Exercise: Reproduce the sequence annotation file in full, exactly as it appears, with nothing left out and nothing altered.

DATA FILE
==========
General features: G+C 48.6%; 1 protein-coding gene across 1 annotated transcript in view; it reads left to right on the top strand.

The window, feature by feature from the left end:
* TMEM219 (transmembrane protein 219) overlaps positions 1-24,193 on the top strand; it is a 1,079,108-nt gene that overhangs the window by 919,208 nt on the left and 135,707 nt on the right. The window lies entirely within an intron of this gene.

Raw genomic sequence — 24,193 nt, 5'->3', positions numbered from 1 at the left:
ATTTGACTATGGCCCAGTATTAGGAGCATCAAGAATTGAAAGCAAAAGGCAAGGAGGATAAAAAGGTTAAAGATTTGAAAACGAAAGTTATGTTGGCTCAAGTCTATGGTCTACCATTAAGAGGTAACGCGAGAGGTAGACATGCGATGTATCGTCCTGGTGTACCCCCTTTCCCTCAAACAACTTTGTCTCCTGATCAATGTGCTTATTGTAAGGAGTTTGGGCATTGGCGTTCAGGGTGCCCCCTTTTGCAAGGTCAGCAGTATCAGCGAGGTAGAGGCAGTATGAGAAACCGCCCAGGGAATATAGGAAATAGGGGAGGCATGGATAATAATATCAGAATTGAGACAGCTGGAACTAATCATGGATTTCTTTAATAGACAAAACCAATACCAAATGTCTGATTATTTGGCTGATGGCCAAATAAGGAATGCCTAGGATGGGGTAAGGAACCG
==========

General features: G+C 48.6%; 1 protein-coding gene across 1 annotated transcript in view; it reads left to right on the top strand.

The window, feature by feature from the left end:
* TMEM219 (transmembrane protein 219) overlaps positions 1-24,193 on the top strand; it is a 1,079,108-nt gene that overhangs the window by 919,208 nt on the left and 135,707 nt on the right. The window lies entirely within an intron of this gene.

Raw genomic sequence — 24,193 nt, 5'->3', positions numbered from 1 at the left:
ATTTGACTATGGCCCAGTATTAGGAGCATCAAGAATTGAAAGCAAAAGGCAAGGAGGATAAAAAGGTTAAAGATTTGAAAACGAAAGTTATGTTGGCTCAAGTCTATGGTCTACCATTAAGAGGTAACGCGAGAGGTAGACATGCGATGTATCGTCCTGGTGTACCCCCTTTCCCTCAAACAACTTTGTCTCCTGATCAATGTGCTTATTGTAAGGAGTTTGGGCATTGGCGTTCAGGGTGCCCCCTTTTGCAAGGTCAGCAGTATCAGCGAGGTAGAGGCAGTATGAGAAACCGCCCAGGGAATATAGGAAATAGGGGAGGCATGGATAATAATATCAGAATTGAGACAGCTGGAACTAATCATGGATTTCTTTAATAGACAAAACCAATACCAAATGTCTGATTATTTGGCTGATGGCCAAATAAGGAATGCCTAGGATGGGGTAAGGAACCG